Greenlandic activisits join the discussion about decolonisation through art
On 21st of June 2020, Greenland’s National Day, local Nuuk artists and activists depicted Hans Egede’s statue on hilltop overlooking the national capital, following the Black Lives Matter protests across the world.
A anonymous statement came out through Aqqalu Berthelsen - Inuit artist and activist who currently lives in Finland - saying “It is about time that we stop celebrating colonisers and that we start taking back what is rightfully ours. It’s time to decolonise our minds and our country. No coloniser deserves to be on top of a mountain like that. We need to learn the truth of our history.”
Who was Hans Egede?
Hans Egede was a Dano Norwegian clergyman who in 1721, managed to get funded for an expedition to Greenland to search for Norse settlements founded by Vikings centuries earlier and that had lost contact with homeland and probably had never heard the Christian gospel properly. When arriving in Greenland he didn’t find Norse colonisers (they were vanished by around 1500) but the Inuit people. He immediately started his missionary work but found some difficulties as the Inuit didn’t know what bread was for instance.
Roughly 50 years after his arrival the Danish government creates the Royal Greenland Trade Department to manage all trade with the colonised land as a Crown monopoly. He later became the Apostle of Greenland.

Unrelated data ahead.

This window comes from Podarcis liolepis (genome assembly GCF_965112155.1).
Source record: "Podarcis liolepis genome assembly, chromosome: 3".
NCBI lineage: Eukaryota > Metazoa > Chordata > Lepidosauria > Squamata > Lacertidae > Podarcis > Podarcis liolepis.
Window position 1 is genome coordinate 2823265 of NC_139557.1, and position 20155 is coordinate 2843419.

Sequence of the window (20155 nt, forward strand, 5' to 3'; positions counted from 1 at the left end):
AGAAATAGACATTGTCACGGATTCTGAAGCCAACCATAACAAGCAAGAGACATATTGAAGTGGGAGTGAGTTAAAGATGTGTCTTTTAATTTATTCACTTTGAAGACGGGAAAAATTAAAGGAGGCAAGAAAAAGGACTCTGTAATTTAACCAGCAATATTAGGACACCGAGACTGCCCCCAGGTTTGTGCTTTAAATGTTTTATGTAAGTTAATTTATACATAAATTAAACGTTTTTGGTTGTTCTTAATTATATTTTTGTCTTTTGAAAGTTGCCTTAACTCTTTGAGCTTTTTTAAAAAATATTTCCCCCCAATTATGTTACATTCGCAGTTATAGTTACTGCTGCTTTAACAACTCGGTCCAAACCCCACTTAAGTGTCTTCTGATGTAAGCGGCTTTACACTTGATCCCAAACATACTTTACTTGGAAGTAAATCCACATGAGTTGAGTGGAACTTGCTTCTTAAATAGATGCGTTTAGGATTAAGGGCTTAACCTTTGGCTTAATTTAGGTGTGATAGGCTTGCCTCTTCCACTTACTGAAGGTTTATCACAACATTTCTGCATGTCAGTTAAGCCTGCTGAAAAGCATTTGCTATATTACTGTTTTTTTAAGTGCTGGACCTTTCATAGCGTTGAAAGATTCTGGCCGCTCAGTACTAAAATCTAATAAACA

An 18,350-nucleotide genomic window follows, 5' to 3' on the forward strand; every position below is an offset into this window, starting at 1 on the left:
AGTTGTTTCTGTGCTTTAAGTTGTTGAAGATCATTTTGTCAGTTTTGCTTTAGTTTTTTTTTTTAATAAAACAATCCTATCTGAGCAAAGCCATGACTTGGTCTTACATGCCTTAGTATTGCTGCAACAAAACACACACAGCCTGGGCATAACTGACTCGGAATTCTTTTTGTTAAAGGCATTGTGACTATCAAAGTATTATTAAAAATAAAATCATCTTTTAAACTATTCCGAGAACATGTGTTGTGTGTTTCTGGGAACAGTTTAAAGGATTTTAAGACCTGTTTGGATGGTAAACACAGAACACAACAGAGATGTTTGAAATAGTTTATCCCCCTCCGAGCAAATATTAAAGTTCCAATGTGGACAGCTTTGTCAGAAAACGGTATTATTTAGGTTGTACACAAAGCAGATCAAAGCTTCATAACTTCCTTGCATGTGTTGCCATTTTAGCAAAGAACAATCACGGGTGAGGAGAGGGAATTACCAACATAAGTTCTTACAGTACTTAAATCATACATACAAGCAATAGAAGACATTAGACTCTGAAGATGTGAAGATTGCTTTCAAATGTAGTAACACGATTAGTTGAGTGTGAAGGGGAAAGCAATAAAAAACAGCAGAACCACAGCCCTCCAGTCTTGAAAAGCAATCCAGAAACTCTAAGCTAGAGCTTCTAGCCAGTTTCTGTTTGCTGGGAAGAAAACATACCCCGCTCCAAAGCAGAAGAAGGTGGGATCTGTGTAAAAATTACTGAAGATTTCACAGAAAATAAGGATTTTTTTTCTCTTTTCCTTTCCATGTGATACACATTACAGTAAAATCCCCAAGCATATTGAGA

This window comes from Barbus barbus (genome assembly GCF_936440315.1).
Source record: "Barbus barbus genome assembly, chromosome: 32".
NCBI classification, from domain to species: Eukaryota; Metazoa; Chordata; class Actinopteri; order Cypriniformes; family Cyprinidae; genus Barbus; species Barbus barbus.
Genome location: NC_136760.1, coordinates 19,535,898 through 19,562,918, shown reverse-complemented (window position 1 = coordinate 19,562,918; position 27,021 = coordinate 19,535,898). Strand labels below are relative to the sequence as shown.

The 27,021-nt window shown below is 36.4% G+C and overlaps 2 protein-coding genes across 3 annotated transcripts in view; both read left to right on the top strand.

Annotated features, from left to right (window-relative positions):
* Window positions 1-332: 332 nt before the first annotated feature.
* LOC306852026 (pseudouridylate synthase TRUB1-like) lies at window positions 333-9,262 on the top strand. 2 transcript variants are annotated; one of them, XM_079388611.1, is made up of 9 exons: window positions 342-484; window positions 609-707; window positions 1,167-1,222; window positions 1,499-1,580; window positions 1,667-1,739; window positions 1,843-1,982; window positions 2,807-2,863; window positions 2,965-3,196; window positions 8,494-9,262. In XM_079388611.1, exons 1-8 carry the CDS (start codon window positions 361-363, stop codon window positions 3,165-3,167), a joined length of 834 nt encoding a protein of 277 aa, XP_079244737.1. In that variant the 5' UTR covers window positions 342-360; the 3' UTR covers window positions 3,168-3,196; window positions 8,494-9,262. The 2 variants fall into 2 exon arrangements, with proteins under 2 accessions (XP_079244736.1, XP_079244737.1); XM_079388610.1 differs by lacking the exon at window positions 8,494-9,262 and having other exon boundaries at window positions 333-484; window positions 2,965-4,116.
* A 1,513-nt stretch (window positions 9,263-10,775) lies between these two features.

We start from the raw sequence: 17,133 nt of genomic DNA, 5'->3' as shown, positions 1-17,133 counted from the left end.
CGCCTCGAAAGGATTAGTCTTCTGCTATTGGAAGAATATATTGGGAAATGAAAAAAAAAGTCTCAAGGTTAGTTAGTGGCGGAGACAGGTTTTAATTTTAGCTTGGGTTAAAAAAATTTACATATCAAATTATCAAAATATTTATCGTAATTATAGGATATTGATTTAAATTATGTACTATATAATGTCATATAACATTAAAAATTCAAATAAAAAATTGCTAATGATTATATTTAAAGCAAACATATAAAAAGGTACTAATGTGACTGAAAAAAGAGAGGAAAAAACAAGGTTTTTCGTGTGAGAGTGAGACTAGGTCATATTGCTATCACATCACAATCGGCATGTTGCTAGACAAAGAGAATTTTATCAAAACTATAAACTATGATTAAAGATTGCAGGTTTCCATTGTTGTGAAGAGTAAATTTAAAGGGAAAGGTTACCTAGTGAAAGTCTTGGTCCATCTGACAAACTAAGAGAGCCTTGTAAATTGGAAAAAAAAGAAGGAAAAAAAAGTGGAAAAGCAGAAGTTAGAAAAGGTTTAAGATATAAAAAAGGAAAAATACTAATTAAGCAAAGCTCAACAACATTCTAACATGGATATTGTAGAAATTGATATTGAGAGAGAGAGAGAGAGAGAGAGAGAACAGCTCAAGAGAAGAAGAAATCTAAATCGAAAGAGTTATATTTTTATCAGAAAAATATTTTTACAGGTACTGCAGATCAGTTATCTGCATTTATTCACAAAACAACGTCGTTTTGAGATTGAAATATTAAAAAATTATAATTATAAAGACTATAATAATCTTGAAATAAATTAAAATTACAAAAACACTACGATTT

Although some historians say Greenland’s colonisation was largely peaceful, colonialism is always violent, negating the alterity and imposing the Western monoculture. In Hans Egede’s diaries one can find statements as below:
“The shaman who does not want to throw away his amulets shall be beaten up in front of other Greenlanders”
“…if the thought is to make use of them, you must absolutely throw them under the yoke and completely treat them like slaves.”
“Their foolishness and lunacy prevents the word of God from causing them submission out of fear, why they must first be turned into humans, in order to make them into Christian humans”
“Children who corrupt others are put in the hole and whipped for eight consecutive days then sent away”
This colonial mindset has been prevalent on Danish policymakers since then.
The statue was erected in Old Nuuk’s hilltop in 1922. Aqqalu Berthelsen says that since the 70s there has been debate about taking it down or not.
The decolonial practice is never about creation but about transformation and that’s what the activists did. Using the national colours of white to paint graphisms traditionally used as tattoos that were banned back in the days and red dripping as the blood of the Inuit people. They also put a whip on his hand.
Since then, there have been a police investigation to find the culprits but the Nuuk municipality said it will hold discussion with its inhabitants to see if it should be removed or not.
This blog wishes to thank Aqqalu Berthelsen for his assistance on the subject